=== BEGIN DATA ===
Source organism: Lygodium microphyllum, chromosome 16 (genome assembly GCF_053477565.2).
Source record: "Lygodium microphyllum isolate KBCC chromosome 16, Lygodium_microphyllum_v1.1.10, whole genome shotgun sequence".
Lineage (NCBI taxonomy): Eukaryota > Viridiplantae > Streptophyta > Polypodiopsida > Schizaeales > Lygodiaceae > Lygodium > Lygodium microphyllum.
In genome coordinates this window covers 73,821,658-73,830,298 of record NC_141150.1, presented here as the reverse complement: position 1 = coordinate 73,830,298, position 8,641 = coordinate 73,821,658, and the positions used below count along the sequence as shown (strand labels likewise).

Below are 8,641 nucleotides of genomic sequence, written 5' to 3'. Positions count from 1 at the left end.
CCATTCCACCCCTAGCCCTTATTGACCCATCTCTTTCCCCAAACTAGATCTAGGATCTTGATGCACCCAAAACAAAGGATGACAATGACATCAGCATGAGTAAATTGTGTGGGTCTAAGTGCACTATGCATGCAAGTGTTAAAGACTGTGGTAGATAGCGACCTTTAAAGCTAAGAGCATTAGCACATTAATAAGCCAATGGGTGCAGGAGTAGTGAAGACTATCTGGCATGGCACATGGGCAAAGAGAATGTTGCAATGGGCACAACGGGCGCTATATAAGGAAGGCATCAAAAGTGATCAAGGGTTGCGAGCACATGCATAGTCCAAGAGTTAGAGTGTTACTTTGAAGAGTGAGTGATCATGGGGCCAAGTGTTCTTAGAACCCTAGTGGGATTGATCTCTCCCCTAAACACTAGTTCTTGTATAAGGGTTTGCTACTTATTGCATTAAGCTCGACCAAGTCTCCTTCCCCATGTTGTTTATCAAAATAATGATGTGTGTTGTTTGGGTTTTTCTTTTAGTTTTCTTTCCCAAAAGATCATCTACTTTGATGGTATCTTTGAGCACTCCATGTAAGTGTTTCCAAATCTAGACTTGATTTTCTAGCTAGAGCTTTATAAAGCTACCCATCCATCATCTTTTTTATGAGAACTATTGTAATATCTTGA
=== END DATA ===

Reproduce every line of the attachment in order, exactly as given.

Source organism: Lygodium microphyllum, chromosome 16 (genome assembly GCF_053477565.2).
Source record: "Lygodium microphyllum isolate KBCC chromosome 16, Lygodium_microphyllum_v1.1.10, whole genome shotgun sequence".
Lineage (NCBI taxonomy): Eukaryota > Viridiplantae > Streptophyta > Polypodiopsida > Schizaeales > Lygodiaceae > Lygodium > Lygodium microphyllum.
In genome coordinates this window covers 73,821,658-73,830,298 of record NC_141150.1, presented here as the reverse complement: position 1 = coordinate 73,830,298, position 8,641 = coordinate 73,821,658, and the positions used below count along the sequence as shown (strand labels likewise).

Below are 8,641 nucleotides of genomic sequence, written 5' to 3'. Positions count from 1 at the left end.
CCATTCCACCCCTAGCCCTTATTGACCCATCTCTTTCCCCAAACTAGATCTAGGATCTTGATGCACCCAAAACAAAGGATGACAATGACATCAGCATGAGTAAATTGTGTGGGTCTAAGTGCACTATGCATGCAAGTGTTAAAGACTGTGGTAGATAGCGACCTTTAAAGCTAAGAGCATTAGCACATTAATAAGCCAATGGGTGCAGGAGTAGTGAAGACTATCTGGCATGGCACATGGGCAAAGAGAATGTTGCAATGGGCACAACGGGCGCTATATAAGGAAGGCATCAAAAGTGATCAAGGGTTGCGAGCACATGCATAGTCCAAGAGTTAGAGTGTTACTTTGAAGAGTGAGTGATCATGGGGCCAAGTGTTCTTAGAACCCTAGTGGGATTGATCTCTCCCCTAAACACTAGTTCTTGTATAAGGGTTTGCTACTTATTGCATTAAGCTCGACCAAGTCTCCTTCCCCATGTTGTTTATCAAAATAATGATGTGTGTTGTTTGGGTTTTTCTTTTAGTTTTCTTTCCCAAAAGATCATCTACTTTGATGGTATCTTTGAGCACTCCATGTAAGTGTTTCCAAATCTAGACTTGATTTTCTAGCTAGAGCTTTATAAAGCTACCCATCCATCATCTTTTTTATGAGAACTATTGTAATATCTTGA